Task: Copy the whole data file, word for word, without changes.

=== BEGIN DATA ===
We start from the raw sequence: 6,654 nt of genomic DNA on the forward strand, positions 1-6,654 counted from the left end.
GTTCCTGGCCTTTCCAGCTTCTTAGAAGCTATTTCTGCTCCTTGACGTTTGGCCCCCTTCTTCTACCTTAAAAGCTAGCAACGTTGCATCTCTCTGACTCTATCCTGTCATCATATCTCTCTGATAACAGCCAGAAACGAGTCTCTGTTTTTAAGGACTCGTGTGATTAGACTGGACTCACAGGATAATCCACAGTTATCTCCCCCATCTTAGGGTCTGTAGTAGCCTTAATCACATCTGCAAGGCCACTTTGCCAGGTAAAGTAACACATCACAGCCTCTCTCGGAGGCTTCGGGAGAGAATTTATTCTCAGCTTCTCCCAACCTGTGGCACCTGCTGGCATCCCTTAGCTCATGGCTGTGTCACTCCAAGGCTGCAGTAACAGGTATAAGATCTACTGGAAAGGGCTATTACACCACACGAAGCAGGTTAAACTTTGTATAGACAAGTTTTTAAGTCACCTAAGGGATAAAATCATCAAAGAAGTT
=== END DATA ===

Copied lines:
We start from the raw sequence: 6,654 nt of genomic DNA on the forward strand, positions 1-6,654 counted from the left end.
GTTCCTGGCCTTTCCAGCTTCTTAGAAGCTATTTCTGCTCCTTGACGTTTGGCCCCCTTCTTCTACCTTAAAAGCTAGCAACGTTGCATCTCTCTGACTCTATCCTGTCATCATATCTCTCTGATAACAGCCAGAAACGAGTCTCTGTTTTTAAGGACTCGTGTGATTAGACTGGACTCACAGGATAATCCACAGTTATCTCCCCCATCTTAGGGTCTGTAGTAGCCTTAATCACATCTGCAAGGCCACTTTGCCAGGTAAAGTAACACATCACAGCCTCTCTCGGAGGCTTCGGGAGAGAATTTATTCTCAGCTTCTCCCAACCTGTGGCACCTGCTGGCATCCCTTAGCTCATGGCTGTGTCACTCCAAGGCTGCAGTAACAGGTATAAGATCTACTGGAAAGGGCTATTACACCACACGAAGCAGGTTAAACTTTGTATAGACAAGTTTTTAAGTCACCTAAGGGATAAAATCATCAAAGAAGTT